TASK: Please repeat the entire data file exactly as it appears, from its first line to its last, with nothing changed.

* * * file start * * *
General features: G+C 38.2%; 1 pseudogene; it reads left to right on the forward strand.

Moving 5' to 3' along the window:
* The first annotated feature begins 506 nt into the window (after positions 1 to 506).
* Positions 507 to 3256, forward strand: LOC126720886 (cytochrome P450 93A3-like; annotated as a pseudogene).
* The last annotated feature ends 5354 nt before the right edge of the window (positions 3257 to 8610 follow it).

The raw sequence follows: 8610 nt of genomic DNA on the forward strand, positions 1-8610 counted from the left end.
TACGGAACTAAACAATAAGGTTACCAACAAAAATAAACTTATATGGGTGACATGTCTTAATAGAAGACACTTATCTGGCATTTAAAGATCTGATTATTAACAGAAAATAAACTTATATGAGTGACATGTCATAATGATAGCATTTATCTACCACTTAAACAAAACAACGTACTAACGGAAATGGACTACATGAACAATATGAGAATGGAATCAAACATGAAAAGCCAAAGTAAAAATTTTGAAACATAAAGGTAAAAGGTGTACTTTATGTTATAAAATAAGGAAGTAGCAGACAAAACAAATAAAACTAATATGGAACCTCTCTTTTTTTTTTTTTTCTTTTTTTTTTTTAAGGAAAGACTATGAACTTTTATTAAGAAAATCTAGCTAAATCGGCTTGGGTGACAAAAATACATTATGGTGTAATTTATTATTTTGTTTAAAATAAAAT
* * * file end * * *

General features: G+C 38.2%; 1 pseudogene; it reads left to right on the forward strand.

Moving 5' to 3' along the window:
* The first annotated feature begins 506 nt into the window (after positions 1 to 506).
* Positions 507 to 3256, forward strand: LOC126720886 (cytochrome P450 93A3-like; annotated as a pseudogene).
* The last annotated feature ends 5354 nt before the right edge of the window (positions 3257 to 8610 follow it).

The raw sequence follows: 8610 nt of genomic DNA on the forward strand, positions 1-8610 counted from the left end.
TACGGAACTAAACAATAAGGTTACCAACAAAAATAAACTTATATGGGTGACATGTCTTAATAGAAGACACTTATCTGGCATTTAAAGATCTGATTATTAACAGAAAATAAACTTATATGAGTGACATGTCATAATGATAGCATTTATCTACCACTTAAACAAAACAACGTACTAACGGAAATGGACTACATGAACAATATGAGAATGGAATCAAACATGAAAAGCCAAAGTAAAAATTTTGAAACATAAAGGTAAAAGGTGTACTTTATGTTATAAAATAAGGAAGTAGCAGACAAAACAAATAAAACTAATATGGAACCTCTCTTTTTTTTTTTTTTCTTTTTTTTTTTTAAGGAAAGACTATGAACTTTTATTAAGAAAATCTAGCTAAATCGGCTTGGGTGACAAAAATACATTATGGTGTAATTTATTATTTTGTTTAAAATAAAAT